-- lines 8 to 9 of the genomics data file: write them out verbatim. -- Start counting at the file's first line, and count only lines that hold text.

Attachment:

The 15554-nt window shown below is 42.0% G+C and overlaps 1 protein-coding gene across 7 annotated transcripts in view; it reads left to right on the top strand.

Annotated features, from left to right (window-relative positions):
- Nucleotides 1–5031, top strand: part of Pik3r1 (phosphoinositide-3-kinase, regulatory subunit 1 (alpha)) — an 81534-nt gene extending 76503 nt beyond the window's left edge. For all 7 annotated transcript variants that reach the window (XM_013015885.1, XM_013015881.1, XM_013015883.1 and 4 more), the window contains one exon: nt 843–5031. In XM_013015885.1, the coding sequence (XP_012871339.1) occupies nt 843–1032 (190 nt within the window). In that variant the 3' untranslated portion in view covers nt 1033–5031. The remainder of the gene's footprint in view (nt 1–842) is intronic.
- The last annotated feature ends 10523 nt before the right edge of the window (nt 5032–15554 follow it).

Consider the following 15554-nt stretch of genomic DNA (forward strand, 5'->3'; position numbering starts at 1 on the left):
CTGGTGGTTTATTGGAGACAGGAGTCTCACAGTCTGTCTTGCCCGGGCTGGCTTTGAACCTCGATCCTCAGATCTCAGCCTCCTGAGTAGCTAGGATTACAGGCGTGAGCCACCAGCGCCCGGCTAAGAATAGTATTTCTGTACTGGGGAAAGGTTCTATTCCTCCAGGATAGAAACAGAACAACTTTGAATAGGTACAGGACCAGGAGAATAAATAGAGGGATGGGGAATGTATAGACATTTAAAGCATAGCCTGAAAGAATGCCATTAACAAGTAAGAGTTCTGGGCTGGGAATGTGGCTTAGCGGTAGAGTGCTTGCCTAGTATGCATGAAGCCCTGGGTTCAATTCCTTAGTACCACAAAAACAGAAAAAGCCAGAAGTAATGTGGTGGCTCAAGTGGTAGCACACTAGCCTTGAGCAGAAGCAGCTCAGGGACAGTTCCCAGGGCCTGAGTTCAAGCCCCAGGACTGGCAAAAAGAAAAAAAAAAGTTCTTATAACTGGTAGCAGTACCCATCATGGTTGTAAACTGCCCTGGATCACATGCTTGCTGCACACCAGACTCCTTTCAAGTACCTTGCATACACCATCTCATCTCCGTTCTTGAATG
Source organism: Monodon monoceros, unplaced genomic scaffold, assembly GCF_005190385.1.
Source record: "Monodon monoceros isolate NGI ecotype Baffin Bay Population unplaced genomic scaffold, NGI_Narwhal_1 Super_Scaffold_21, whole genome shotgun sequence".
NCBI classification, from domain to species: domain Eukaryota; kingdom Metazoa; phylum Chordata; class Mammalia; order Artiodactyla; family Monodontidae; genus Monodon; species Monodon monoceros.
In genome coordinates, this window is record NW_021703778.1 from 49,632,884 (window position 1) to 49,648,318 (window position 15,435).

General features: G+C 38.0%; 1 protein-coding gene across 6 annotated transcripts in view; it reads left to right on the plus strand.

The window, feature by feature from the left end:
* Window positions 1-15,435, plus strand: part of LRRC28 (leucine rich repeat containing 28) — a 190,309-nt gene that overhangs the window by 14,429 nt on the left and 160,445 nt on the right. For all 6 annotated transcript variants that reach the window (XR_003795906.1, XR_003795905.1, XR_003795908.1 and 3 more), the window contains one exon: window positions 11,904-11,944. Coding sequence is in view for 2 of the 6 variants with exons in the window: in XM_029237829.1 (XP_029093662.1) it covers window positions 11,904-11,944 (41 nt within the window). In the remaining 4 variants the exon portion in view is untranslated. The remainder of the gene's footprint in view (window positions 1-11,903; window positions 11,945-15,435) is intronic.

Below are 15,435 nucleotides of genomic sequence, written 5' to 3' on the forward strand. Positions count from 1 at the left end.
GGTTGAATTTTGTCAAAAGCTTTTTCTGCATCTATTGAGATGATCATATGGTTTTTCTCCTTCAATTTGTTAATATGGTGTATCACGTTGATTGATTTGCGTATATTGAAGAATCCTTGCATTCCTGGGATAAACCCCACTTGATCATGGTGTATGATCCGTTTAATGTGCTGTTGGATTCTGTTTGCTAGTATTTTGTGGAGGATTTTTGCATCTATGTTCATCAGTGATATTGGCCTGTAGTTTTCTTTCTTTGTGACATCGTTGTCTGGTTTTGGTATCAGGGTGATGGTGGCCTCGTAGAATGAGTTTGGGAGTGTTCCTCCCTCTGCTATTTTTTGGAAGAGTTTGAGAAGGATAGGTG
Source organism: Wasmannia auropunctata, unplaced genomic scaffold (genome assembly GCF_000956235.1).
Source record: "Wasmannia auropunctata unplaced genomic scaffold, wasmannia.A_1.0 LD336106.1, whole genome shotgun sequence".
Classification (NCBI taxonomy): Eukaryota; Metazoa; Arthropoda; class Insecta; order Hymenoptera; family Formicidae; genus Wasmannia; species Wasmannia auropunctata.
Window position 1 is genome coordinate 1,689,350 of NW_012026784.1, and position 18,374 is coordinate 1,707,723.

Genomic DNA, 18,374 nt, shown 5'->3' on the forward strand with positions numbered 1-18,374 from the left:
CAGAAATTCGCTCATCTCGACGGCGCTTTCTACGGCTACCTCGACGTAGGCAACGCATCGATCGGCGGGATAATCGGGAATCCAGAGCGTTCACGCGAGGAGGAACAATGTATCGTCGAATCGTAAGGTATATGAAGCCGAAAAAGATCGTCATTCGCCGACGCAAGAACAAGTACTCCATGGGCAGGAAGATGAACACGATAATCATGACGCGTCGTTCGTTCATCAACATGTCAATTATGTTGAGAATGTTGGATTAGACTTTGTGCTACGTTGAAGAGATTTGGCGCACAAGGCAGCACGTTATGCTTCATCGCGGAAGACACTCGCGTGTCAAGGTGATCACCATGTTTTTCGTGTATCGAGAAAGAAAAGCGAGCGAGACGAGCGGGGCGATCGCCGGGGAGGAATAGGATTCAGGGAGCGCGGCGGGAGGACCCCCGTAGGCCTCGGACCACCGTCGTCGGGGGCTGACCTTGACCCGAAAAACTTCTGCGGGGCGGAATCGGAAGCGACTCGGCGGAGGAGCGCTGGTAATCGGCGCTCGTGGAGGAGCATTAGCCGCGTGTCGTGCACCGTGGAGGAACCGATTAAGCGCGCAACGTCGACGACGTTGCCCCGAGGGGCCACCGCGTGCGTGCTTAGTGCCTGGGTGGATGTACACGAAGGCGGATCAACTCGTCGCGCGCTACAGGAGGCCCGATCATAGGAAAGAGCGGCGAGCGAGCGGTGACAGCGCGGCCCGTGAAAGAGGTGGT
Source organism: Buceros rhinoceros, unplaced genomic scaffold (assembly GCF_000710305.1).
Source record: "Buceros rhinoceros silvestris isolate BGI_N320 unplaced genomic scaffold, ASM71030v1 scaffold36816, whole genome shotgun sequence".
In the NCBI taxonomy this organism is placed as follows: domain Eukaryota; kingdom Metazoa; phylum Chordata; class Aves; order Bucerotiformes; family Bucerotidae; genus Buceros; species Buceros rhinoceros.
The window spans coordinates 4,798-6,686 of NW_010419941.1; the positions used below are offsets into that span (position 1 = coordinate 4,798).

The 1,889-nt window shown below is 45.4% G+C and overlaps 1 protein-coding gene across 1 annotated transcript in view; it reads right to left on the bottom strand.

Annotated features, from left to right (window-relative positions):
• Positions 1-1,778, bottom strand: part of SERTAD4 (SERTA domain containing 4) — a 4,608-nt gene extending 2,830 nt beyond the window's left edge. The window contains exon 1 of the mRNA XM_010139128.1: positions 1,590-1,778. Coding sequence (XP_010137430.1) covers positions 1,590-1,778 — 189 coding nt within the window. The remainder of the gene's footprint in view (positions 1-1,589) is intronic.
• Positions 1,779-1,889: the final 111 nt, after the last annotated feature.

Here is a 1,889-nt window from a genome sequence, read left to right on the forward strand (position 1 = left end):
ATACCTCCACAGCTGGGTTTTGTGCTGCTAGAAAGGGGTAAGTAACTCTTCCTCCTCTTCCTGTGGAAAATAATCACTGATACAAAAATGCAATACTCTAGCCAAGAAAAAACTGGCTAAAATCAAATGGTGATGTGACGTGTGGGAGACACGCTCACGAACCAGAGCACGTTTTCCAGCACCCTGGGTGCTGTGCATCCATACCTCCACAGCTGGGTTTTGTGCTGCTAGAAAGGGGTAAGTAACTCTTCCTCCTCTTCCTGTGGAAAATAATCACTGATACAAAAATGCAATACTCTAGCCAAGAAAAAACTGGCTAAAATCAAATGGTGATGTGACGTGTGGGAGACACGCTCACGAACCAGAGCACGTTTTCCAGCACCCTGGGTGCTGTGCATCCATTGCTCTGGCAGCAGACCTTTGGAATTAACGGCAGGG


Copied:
Source record: "Monodon monoceros isolate NGI ecotype Baffin Bay Population unplaced genomic scaffold, NGI_Narwhal_1 Super_Scaffold_21, whole genome shotgun sequence".
NCBI classification, from domain to species: domain Eukaryota; kingdom Metazoa; phylum Chordata; class Mammalia; order Artiodactyla; family Monodontidae; genus Monodon; species Monodon monoceros.